8 Restorative Justice: the good news  Victim satisfaction  Victim monetary/ material compensation  Victim non-material compensation (apology, healing)  Reduction of re-offending (recidivism)  Offender satisfaction  Community impact 06

9 Cost-benefit analysis “RJ can deliver cost savings of up to £9 for every £1 spent” (Shapland et al 2008). “If RJ were offered to all victims of burglary, robbery and violence against the person where the offender had pleaded guilty (which would amount to around 75,000 victims), the cost savings to the criminal justice system - as a result of a reduction in reconviction rates - would amount to at least £185 million over two years” (Victim Support 2010) “RJ practices would likely lead to a net benefit of over £1billion over ten years” (Matrix Evidence 2009). According to the 2010 House of Commons cross party Justice Committee, in the average cost of a prison place for one adult was £39,000. Jailing one young offender costs as much as £140,000 per year (£100,000 in direct costs and £40,000 in indirect costs once they are released) 07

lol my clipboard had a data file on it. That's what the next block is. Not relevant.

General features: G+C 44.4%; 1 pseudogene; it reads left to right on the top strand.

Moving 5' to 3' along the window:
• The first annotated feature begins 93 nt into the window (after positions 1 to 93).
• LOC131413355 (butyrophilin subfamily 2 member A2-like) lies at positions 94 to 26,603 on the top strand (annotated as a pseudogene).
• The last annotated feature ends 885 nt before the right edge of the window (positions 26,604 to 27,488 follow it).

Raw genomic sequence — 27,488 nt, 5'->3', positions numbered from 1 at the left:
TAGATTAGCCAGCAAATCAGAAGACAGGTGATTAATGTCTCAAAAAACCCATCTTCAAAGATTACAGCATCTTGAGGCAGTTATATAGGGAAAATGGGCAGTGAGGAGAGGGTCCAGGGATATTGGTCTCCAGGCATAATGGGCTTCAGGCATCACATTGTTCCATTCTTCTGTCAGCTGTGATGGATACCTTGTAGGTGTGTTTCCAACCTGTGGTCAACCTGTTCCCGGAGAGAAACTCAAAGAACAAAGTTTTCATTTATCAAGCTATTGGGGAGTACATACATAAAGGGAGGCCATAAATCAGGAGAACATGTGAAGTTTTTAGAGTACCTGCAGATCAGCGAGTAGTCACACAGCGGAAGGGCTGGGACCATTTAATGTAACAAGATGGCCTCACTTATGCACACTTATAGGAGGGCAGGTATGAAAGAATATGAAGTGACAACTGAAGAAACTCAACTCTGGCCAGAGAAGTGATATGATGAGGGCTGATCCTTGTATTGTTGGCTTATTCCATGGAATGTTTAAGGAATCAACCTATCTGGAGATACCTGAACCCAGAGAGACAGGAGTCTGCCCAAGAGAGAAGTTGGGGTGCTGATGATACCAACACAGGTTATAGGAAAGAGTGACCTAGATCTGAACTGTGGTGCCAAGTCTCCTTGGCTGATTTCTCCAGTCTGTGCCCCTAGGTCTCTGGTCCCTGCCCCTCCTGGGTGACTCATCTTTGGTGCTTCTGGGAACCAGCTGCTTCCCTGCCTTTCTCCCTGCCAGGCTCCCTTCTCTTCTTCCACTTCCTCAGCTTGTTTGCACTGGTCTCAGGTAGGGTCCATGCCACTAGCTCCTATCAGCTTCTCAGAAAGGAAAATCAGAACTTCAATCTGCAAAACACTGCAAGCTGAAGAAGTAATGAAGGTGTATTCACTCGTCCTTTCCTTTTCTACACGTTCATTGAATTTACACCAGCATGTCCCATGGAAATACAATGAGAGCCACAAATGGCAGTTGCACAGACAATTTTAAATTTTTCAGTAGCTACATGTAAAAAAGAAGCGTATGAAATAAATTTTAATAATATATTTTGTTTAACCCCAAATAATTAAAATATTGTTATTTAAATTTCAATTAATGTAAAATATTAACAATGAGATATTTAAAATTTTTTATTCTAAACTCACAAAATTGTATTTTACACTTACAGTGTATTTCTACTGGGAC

10 Restorative justice: the bad news Conceptual conflicts Consistency & longevity Training & Accreditation Funding Evaluation & monitoring Watering down the core principles A developing gap between theory and practice 08

11 Cost-benefit analysis: warning House of Commons Justice Committee “We have grave concerns about the impact of efficiency savings on practice at the frontline for both prisons and probation, which will undoubtedly undermine the progress in performance of both services. Neither prisons nor probation have the capacity to keep up with the current levels of offenders entering the system. It is not sustainable to finance the costs of running additional prison places and greater probation caseloads from efficiency savings in the long-term” (2010: 10). 9

12 Current opportunities? “The big society” Emphasis on locality & community led solutions to crime “Breaking the cycle” Youth Justice reform Prison reform 10

13 How can IARS help? Current Projects Restorative Justice and the Secure Estate: Alternatives for Young People (report & 1 December conference) Restorative Justice Theory & Practice: Addressing the Discrepancy, Helsinki: HEUNI A pan-European Strategy for Restorative Justice Project Rights & Restoration within Youth Justice, Canada: de Sitter Publications Drawing together research, policy and practice for restorative justice project More information: 11